The Different Types of Law


Law can serve many purposes, including keeping a nation peaceful, maintaining the status quo, preserving individual rights, protecting minorities from majorities, and promoting social justice and orderly social change. However, some legal systems are better suited for these purposes than others. For example, authoritarian regimes can use the rule of law as a tool to suppress political opponents and minorities. Additionally, in the past, European and American empires have used law to impose peace on countries they ruled.

Public law

Public law is the branch of law that governs legal relationships with the government and within a state. It regulates relationships among the different branches of the government and between persons whose concerns directly affect society.

Natural law

Natural law is the theory that all human conduct follows certain universal moral principles. It assumes that all people want to live a good life, and that they all want to be treated equally. For example, natural law says that it is wrong to kill someone.

Interpretative theory of law

The interpretation of legal texts is a complex process that combines evaluative and factual considerations. While it may be tempting to see interpretation as purely factual, Dworkin rejects this approach, maintaining that it is essentially an evaluative exercise.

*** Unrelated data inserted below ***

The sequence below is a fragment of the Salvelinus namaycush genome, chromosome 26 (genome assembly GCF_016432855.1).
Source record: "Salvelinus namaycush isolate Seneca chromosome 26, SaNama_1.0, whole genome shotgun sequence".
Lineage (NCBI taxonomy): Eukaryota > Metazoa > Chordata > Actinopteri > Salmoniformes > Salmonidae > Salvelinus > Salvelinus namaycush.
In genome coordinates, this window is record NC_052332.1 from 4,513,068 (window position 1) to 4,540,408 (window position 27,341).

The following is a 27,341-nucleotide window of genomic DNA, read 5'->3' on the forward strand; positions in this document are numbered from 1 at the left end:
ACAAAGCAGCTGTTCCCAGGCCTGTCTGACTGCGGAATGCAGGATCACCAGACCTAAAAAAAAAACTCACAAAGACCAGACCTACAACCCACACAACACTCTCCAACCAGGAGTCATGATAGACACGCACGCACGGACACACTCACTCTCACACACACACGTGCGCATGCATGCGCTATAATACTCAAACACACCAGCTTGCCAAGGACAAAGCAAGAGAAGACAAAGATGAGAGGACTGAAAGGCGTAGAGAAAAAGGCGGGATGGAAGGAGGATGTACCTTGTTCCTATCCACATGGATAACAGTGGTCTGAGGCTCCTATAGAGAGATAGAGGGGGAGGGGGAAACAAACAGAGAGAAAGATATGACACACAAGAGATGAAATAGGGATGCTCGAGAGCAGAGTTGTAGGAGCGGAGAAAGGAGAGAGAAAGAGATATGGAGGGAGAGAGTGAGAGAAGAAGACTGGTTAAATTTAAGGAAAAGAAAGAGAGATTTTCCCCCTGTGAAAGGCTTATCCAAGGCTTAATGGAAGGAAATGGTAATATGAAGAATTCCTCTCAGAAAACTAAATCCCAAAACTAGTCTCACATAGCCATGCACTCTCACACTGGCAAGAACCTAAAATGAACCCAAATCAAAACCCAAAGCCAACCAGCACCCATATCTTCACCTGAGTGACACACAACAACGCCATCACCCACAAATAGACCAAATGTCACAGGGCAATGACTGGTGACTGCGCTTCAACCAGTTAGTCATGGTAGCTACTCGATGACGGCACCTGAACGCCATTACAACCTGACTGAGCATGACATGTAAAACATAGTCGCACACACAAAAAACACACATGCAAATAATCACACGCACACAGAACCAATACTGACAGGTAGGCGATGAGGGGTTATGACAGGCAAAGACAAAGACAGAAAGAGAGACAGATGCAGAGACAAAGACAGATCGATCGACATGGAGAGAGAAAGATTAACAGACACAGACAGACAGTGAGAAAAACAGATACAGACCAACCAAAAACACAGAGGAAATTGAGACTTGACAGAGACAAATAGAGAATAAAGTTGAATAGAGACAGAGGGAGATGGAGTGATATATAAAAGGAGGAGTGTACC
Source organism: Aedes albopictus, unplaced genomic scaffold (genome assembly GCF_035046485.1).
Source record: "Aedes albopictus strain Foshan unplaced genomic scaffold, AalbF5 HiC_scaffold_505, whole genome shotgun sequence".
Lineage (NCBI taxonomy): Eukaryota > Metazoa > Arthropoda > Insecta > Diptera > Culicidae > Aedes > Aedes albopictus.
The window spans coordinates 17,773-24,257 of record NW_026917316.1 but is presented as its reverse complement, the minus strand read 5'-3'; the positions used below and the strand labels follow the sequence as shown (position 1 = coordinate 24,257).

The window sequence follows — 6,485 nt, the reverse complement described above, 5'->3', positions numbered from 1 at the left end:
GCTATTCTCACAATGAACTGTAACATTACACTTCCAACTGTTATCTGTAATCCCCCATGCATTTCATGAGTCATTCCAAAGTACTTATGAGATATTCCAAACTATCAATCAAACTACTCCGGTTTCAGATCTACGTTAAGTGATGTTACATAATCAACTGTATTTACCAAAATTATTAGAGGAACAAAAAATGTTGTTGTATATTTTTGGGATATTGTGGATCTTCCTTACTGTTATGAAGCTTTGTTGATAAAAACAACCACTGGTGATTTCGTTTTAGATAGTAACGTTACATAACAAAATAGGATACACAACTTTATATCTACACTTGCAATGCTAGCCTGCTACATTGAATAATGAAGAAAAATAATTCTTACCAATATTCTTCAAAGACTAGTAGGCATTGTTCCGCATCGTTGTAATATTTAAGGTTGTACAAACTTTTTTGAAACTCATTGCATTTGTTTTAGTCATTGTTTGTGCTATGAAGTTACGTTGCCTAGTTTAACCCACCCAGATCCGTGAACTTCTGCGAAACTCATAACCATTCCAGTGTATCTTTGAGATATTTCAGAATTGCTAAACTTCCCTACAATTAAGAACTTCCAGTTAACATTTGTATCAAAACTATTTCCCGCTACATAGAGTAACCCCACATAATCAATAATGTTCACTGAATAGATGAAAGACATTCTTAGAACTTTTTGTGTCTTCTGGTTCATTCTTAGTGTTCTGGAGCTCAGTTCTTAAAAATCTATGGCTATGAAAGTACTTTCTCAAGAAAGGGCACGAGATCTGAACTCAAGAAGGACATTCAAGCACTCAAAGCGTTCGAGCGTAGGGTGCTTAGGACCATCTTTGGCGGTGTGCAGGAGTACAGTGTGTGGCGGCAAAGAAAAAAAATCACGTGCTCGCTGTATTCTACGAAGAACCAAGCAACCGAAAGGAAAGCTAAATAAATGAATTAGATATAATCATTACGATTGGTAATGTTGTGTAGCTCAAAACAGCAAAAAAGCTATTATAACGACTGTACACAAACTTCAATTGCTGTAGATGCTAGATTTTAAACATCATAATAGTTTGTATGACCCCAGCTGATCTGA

Legal positivism

Legal positivism seeks to address the question of the nature of law. However, it fails to provide an answer that will help us understand why law exists.

Common law

Common law is the body of laws that govern certain countries and jurisdictions. It is a legal system that is based on precedents. In many cases, judges use precedents to help them decide a case. The problem with this system is that it has historically disadvantaged certain groups, including women. The common law also makes it difficult for marginalized groups to pursue favorable rulings.

International law

International law is a set of rules that govern international interaction. It can be applied in a variety of areas and is divided into domains such as human rights, international criminal law, and environmental law. It is a system that has both normative and procedural components and is often based on ethical and political standards.